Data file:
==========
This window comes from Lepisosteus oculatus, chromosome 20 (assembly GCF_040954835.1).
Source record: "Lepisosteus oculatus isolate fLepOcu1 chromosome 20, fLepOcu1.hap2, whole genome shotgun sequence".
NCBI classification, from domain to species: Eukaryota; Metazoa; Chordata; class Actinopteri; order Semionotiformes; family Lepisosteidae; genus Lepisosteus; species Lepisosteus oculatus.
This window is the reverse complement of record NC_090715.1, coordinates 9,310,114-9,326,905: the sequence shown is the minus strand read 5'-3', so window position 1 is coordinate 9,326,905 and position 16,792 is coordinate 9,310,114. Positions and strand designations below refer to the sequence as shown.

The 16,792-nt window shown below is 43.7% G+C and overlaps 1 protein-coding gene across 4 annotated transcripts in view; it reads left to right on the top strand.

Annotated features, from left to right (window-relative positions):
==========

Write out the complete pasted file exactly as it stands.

This window comes from Lepisosteus oculatus, chromosome 20 (assembly GCF_040954835.1).
Source record: "Lepisosteus oculatus isolate fLepOcu1 chromosome 20, fLepOcu1.hap2, whole genome shotgun sequence".
NCBI classification, from domain to species: Eukaryota; Metazoa; Chordata; class Actinopteri; order Semionotiformes; family Lepisosteidae; genus Lepisosteus; species Lepisosteus oculatus.
This window is the reverse complement of record NC_090715.1, coordinates 9,310,114-9,326,905: the sequence shown is the minus strand read 5'-3', so window position 1 is coordinate 9,326,905 and position 16,792 is coordinate 9,310,114. Positions and strand designations below refer to the sequence as shown.

The 16,792-nt window shown below is 43.7% G+C and overlaps 1 protein-coding gene across 4 annotated transcripts in view; it reads left to right on the top strand.

Annotated features, from left to right (window-relative positions):